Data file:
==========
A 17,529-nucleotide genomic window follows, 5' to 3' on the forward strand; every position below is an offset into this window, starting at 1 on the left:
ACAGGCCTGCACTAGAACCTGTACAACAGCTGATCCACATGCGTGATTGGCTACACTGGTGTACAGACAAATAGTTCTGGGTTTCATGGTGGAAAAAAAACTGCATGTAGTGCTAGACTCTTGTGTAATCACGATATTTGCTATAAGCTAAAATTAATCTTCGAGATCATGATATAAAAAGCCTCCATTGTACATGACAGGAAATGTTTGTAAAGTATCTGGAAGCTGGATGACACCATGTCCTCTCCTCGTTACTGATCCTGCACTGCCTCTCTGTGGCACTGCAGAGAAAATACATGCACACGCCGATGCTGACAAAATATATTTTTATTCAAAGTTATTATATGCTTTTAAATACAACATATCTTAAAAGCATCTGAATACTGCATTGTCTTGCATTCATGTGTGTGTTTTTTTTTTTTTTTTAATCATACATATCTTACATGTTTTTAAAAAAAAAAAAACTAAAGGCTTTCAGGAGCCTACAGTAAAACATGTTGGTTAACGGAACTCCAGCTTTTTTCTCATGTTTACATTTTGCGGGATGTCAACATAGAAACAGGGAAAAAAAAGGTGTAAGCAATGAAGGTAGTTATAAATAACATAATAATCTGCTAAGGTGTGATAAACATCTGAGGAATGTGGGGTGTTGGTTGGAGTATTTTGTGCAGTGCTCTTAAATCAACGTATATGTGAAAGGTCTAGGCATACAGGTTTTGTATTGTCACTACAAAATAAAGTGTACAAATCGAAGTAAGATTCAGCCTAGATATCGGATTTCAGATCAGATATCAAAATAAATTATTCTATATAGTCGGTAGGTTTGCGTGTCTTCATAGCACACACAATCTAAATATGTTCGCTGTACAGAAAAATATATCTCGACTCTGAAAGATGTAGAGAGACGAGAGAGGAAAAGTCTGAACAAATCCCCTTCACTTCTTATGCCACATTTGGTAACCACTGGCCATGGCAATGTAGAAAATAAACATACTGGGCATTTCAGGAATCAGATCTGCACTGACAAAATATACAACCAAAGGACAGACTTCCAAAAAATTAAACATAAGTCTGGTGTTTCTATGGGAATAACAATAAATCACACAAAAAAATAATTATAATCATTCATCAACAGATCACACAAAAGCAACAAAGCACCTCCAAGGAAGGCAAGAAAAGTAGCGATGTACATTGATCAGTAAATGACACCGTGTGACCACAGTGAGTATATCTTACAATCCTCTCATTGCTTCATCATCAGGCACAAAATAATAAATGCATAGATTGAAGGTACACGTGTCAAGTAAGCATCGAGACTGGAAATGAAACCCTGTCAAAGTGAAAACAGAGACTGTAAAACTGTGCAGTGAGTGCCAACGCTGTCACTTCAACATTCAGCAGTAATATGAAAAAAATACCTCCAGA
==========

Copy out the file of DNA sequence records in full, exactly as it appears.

A 17,529-nucleotide genomic window follows, 5' to 3' on the forward strand; every position below is an offset into this window, starting at 1 on the left:
ACAGGCCTGCACTAGAACCTGTACAACAGCTGATCCACATGCGTGATTGGCTACACTGGTGTACAGACAAATAGTTCTGGGTTTCATGGTGGAAAAAAAACTGCATGTAGTGCTAGACTCTTGTGTAATCACGATATTTGCTATAAGCTAAAATTAATCTTCGAGATCATGATATAAAAAGCCTCCATTGTACATGACAGGAAATGTTTGTAAAGTATCTGGAAGCTGGATGACACCATGTCCTCTCCTCGTTACTGATCCTGCACTGCCTCTCTGTGGCACTGCAGAGAAAATACATGCACACGCCGATGCTGACAAAATATATTTTTATTCAAAGTTATTATATGCTTTTAAATACAACATATCTTAAAAGCATCTGAATACTGCATTGTCTTGCATTCATGTGTGTGTTTTTTTTTTTTTTTTAATCATACATATCTTACATGTTTTTAAAAAAAAAAAAACTAAAGGCTTTCAGGAGCCTACAGTAAAACATGTTGGTTAACGGAACTCCAGCTTTTTTCTCATGTTTACATTTTGCGGGATGTCAACATAGAAACAGGGAAAAAAAAGGTGTAAGCAATGAAGGTAGTTATAAATAACATAATAATCTGCTAAGGTGTGATAAACATCTGAGGAATGTGGGGTGTTGGTTGGAGTATTTTGTGCAGTGCTCTTAAATCAACGTATATGTGAAAGGTCTAGGCATACAGGTTTTGTATTGTCACTACAAAATAAAGTGTACAAATCGAAGTAAGATTCAGCCTAGATATCGGATTTCAGATCAGATATCAAAATAAATTATTCTATATAGTCGGTAGGTTTGCGTGTCTTCATAGCACACACAATCTAAATATGTTCGCTGTACAGAAAAATATATCTCGACTCTGAAAGATGTAGAGAGACGAGAGAGGAAAAGTCTGAACAAATCCCCTTCACTTCTTATGCCACATTTGGTAACCACTGGCCATGGCAATGTAGAAAATAAACATACTGGGCATTTCAGGAATCAGATCTGCACTGACAAAATATACAACCAAAGGACAGACTTCCAAAAAATTAAACATAAGTCTGGTGTTTCTATGGGAATAACAATAAATCACACAAAAAAATAATTATAATCATTCATCAACAGATCACACAAAAGCAACAAAGCACCTCCAAGGAAGGCAAGAAAAGTAGCGATGTACATTGATCAGTAAATGACACCGTGTGACCACAGTGAGTATATCTTACAATCCTCTCATTGCTTCATCATCAGGCACAAAATAATAAATGCATAGATTGAAGGTACACGTGTCAAGTAAGCATCGAGACTGGAAATGAAACCCTGTCAAAGTGAAAACAGAGACTGTAAAACTGTGCAGTGAGTGCCAACGCTGTCACTTCAACATTCAGCAGTAATATGAAAAAAATACCTCCAGA